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A Local’s Guide to Staying Safe
The Vigilant Eye: Spotting Kidnappers in Nigeria
A Local’s Guide to Staying Safe
Kidnapping has become an ongoing menace across many parts of Nigeria, posing a real threat to our personal safety and security. As concerned citizens, we all need to keep our eyes peeled for potential kidnappers lurking in our communities. This crucial vigilance could save lives.
In this blog post, I’ll share tips and tricks I’ve learned from living here to help spot the signs of nefarious kidnapping activity. Keep reading to find out what to watch for and how to stay safe.
Kidnapping Statistics in Nigeria
- 2020: 2,371 reported kidnappings
- 2021-2022: 3,420 reported kidnappings
- Over 1,500 Nigerian students kidnapped from schools between 2020-2022
- Kidnapping rings generate around $18 million yearly in ransom payouts
Suspicious Behaviour and Movements
- An unfamiliar man loitering repeatedly outside a school in Kaduna
- A group of men in vans parking near oil offices in Port Harcourt weekly observing employees
One of the best ways to identify shady characters is noticing unusual behavior. If you see someone repeatedly lurking around your local school, market, church or residential area with no clear purpose, be wary. Loiterers scoping out targets will often visit known criminal hotspots gathering intel. Keep an eye out for odd movements, especially around vulnerable people like kids or wealthy folks.
Inappropriate Interest in Children
- A stranger attempting to give gifts to children at a playground in Abuja
- A man frequently asking girls personal questions after school in Enugu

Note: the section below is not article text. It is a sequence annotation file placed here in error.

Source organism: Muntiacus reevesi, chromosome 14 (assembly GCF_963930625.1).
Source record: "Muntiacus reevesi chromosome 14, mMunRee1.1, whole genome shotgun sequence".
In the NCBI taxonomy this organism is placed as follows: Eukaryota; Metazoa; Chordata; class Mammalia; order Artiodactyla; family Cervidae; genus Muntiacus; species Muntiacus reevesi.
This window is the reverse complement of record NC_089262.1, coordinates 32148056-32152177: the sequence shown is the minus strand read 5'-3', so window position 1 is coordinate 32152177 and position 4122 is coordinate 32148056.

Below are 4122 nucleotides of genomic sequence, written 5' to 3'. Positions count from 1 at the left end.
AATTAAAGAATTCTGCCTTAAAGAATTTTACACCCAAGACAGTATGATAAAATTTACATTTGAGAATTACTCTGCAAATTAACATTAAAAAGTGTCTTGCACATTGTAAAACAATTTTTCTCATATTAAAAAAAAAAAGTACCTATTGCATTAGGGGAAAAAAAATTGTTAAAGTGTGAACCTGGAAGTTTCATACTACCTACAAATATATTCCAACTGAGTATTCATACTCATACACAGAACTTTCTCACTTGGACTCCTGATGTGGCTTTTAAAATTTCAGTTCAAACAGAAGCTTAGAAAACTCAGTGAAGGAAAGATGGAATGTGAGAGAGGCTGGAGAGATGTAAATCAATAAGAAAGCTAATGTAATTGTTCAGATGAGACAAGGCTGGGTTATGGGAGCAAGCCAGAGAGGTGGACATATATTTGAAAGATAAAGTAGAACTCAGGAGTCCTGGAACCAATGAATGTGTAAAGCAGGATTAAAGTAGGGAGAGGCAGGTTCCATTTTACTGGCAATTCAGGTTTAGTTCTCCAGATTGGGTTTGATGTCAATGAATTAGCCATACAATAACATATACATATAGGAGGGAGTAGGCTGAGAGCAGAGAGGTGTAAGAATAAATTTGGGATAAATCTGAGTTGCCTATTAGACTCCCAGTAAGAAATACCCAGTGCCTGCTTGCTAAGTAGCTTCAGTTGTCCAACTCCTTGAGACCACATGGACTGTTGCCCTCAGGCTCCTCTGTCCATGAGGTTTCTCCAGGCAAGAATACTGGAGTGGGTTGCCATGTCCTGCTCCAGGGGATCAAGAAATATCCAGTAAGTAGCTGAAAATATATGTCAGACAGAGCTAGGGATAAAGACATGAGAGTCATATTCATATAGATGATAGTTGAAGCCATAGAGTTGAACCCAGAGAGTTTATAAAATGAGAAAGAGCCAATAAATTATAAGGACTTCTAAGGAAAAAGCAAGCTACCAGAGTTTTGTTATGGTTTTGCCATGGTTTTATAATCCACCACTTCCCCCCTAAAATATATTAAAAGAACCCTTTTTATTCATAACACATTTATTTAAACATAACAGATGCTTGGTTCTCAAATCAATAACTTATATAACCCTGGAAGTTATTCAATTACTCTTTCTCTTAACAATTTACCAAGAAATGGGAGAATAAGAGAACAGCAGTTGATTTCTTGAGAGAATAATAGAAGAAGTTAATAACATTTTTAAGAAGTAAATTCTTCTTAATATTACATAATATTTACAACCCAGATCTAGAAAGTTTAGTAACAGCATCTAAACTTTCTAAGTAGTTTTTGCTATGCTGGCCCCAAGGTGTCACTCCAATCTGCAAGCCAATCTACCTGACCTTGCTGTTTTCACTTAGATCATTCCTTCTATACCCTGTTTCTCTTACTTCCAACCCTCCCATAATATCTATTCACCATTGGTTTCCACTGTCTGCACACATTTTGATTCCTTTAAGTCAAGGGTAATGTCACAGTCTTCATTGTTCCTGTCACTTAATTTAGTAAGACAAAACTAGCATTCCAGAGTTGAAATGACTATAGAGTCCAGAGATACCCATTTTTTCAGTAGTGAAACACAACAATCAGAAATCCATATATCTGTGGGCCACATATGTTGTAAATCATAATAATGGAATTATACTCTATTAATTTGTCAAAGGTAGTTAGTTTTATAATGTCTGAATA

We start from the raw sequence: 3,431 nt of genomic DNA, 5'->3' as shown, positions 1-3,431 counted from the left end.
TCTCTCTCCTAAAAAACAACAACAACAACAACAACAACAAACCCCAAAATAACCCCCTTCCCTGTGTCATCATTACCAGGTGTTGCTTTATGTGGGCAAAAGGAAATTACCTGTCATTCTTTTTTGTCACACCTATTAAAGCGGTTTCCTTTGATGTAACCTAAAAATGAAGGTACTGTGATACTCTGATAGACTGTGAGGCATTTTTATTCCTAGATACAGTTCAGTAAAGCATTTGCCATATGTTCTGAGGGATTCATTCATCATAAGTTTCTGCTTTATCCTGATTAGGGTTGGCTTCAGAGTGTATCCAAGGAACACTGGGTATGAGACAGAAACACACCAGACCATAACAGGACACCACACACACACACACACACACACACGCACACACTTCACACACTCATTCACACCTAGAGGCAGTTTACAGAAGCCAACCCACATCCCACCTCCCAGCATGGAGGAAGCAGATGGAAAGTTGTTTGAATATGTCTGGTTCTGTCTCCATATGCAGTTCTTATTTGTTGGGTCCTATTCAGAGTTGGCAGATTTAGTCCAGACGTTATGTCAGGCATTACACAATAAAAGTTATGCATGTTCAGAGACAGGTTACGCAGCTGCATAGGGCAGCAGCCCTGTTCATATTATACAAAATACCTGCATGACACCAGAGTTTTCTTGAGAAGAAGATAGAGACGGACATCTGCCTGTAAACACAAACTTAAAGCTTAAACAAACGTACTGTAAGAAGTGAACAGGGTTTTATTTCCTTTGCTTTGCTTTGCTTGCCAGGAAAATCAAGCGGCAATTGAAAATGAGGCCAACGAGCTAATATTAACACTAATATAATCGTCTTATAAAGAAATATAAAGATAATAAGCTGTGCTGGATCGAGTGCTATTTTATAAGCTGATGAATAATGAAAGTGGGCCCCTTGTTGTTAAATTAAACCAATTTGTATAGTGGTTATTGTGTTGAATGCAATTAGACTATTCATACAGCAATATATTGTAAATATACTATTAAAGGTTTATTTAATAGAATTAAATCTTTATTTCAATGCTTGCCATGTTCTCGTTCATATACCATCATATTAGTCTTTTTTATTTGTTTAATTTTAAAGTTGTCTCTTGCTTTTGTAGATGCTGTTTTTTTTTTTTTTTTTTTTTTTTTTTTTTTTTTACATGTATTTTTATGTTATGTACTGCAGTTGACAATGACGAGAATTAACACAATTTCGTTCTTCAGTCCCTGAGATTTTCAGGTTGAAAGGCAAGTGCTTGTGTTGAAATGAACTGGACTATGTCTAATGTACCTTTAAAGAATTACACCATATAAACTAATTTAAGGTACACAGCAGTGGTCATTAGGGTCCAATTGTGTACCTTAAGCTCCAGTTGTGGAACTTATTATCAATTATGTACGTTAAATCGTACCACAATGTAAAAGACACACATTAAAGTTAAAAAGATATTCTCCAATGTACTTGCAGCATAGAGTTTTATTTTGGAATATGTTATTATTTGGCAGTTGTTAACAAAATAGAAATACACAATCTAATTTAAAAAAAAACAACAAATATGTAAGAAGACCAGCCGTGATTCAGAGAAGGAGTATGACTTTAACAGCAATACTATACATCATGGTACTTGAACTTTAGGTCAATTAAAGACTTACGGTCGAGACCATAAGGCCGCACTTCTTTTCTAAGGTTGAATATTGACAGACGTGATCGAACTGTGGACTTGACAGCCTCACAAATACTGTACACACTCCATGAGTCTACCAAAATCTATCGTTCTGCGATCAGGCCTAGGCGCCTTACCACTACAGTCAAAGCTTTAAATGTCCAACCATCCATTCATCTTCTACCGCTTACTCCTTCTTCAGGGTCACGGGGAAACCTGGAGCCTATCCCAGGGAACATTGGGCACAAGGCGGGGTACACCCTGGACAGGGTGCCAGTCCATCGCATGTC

Grown men with no family or occupational ties focused intently on random children raises red flags. Observe how adults interact with minors around your community. Any inappropriate conversations, attention or contact should be concerning. We all need to help protect youths from predation at schools, places of worship, playgrounds, and other venues.
Disguises and Changed Appearances
- Individuals wearing burqas and veils lurking near wealthy neighborhoods in Lagos
- Men dressing in kaftans and caps pulled low when monitoring homes in Kano
Kidnappers often don masks, hats, hoods, or sunglasses to hide their faces while tracking marks. Be alert to anyone concealing their identity with costumes, props or clothing unsuited to the weather. Also note people who seem to be disguising themselves with changed hairstyles, beards, headscarves or traditional garb.
Signs of Covert Surveillance
- Young men in an internet cafe taking photos of school kids in Owerri
- A person hiding in vacant buildings filming bank security patrols in Asaba
When someone spends an unusually long time watching a specific location like a business, home, or religious site without an evident reason, it spells trouble. Take note if they are monitoring coming and going patterns, taking photographs, shooting video or jotting down notes. This kind of observation indicates potential reconnaissance for a kidnapping attempt. According to official statistics, there were over 2,371 reported kidnapping cases across Nigeria in 2020 alone.
- Armed men with rifles setting up roadblocks along Okene-Lokoja highway
- Bandits carrying machetes and knives while loitering at bus stations in Katsina
Spotting firearms, machetes, knives or concealed weapons on shady individuals should prompt immediate safety action. First alert any nearby security guards or police officers if possible. Then report the armed entity to vigilante groups or community leaders. Weapons sightings could foreshadow impending kidnappings or other crimes.